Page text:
Recovery of lost apple varieties

In association with Sanfords Orchards, the University of Bristol apple genotyping research project will be sampling heritage varieties from RHS Rosemoor to help recover lost West Country apples.

Apple Orchard

Led by Professor Keith Edwards and his team from the University’s School of Biological Sciences, the research project aims to identify unknown apple trees. The researchers developed a genotyping system, similar to human DNA fingerprinting which allows them to rapidly identify apple varieties. By punching a small hole in leaves from individual trees, the researchers are able to collect samples for DNA testing, and geographically tag the specimen using the What3Words geo-positioning system.

Apples in rare and important orchards across England are being examined to identify survivor apple varieties that have not previously been recorded but have been grafted in more than one location, along with individual trees that are likely the last of their kind. Apple trees grown from a pip have a unique DNA fingerprint, while trees that have been grafted share a fingerprint. If apples from two separate orchards are the same, and aren’t already recorded in an existing collection, this suggests that they were at one point grafted and therefore historically considered good varieties to grow, for example in cider making. 

Funded by Defra, the University of Bristol, began by asking the public to send samples from apple trees in private gardens. Since that initial start of the project, the team has managed to fingerprint over 8000 samples. The cider maker, Sandford Orchards won the competitive bid for a grant from Defra to expand the research, which will be heading to RHS Rosemoor in the spring.

Identifying and preserving forgotten or lost apple cultivars is not just beneficial to growers and cider makers but is of vital ecological interest as they could hold important genetics that may aid the response of apple trees to climate change and less predictable weather patterns. Orchards are ecologically essential as oases for wildlife and vital nectar sources for pollinators. Traditional orchards have severely declined over the past century, with 80% of the UK’s small orchards having been lost since 1900, which not only has a significant impact on wildlife but affects the diversity of the UK’s apples.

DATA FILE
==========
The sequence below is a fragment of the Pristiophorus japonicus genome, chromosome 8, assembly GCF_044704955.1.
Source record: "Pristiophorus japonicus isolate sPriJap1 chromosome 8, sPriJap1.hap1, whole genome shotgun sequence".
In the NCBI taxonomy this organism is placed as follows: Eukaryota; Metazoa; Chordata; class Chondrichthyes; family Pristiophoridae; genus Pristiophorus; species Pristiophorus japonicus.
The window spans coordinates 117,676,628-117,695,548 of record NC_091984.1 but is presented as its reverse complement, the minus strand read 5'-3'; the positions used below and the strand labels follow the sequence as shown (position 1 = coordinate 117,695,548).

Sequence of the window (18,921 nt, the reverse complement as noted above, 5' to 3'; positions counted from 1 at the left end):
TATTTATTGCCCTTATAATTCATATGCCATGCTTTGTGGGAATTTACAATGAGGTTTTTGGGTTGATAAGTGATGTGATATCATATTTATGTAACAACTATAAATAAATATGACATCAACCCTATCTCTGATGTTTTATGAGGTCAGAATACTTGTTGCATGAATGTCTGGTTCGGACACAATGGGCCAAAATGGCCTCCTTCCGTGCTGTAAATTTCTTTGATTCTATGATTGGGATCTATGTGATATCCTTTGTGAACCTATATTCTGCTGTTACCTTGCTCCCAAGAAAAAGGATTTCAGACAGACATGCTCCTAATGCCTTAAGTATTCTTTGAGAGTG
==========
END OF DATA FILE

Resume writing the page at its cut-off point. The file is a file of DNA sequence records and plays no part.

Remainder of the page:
Emeritus Professor Keith Edwards at University of Bristol, said: “When we first embarked on this project we were overwhelmed by the public interest. The sheer volume of samples we received by post is testament to the importance of apples in the UK’s food landscape. Identifying and conserving lost or rare apple cultivars is not just about safeguarding biodiversity, it can also boost the UK apple industry’s resilience in the face of climate change.”

The RHS Rosemoor’s Devon Collection orchard is dedicated to conserving rare regional apple cultivars, while beneath the trees a wildflower meadow encourages pollinators to the area, which in turn boosts the apple harvest. Heritage apple trees from the RHS Rosemoor orchard will be sampled for the research to help recover lost West Country apples and identify varieties that hold important genetic traits for UK apple breeding and climate resilience.

Lawrence Weston, RHS Rosemoor Professional Work Placement Student, said: “I may be biased but I really believe that the Devon Collection Orchard is one of the most fascinating features at RHS Garden Rosemoor, it is not just a beautiful place to visit but also somewhere that preserves and champions heritage varieties. It’s an honour to be able to contribute to such an exciting and important project, and one that can potentially benefit the UK apple industry as a whole.”

Barny Butterfield, Founder and Owner of Sandford Orchards, said:  “The aim of this project is to find great apples, whether that be for fermenting, cooking or eating. In identifying ‘survivors’ that have not been propagated or kept in a collection we have an opportunity to taste back in time and celebrate the incredible diversity of apples that are native to this country.”